LONDON (Reuters) - Well-meaning well-wishers could be donating far less to good causes than they think this Christmas, a survey by consumer group Which? shows.
Some 84 percent of 1,060 people it surveyed think that more than 40 percent of the price of charity Christmas cards should be donated to good causes.
But, in reality, this can be as low as just 4 percent, according to the Charities Advisory Trust.
Harrods, Cards Galore and Next are the most miserly, donating on average less than 10 percent of the price from all charity packs.
John Lewis also has a large proportion of packs with donations of less than 10 percent.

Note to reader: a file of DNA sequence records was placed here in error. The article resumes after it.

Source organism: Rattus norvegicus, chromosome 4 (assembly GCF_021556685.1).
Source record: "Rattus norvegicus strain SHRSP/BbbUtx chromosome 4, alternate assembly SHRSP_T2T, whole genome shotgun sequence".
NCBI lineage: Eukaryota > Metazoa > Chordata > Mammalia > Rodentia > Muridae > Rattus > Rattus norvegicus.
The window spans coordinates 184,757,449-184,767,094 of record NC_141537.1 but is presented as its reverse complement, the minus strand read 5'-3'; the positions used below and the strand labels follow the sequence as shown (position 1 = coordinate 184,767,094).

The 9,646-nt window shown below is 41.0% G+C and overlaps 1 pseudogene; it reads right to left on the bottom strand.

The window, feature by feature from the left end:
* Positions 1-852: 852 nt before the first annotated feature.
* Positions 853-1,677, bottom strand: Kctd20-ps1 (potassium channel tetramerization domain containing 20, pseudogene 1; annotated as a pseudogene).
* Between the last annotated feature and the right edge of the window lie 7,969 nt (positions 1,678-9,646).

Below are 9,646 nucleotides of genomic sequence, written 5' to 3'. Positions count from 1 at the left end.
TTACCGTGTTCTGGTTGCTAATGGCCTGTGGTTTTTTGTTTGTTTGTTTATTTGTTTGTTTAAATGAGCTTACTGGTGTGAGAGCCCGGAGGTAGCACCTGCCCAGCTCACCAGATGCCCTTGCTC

Others are far more generous. The most charitable is Waterstone’s, which donates 50 percent of the price of certain packs of cards to Unicef.
Also high on the list is Clinton Cards, which gives 21 percent.
Neil Fowler, editor of Which?, says: “Many of us buy charity Christmas cards for altruistic reasons, but when as little as 4 percent goes to a good cause, we’re actually donating money to the retailer.
“If you really want to make a difference, buy directly from the charity or its own shops — or if you do buy from another retailer, make sure you check the small print.”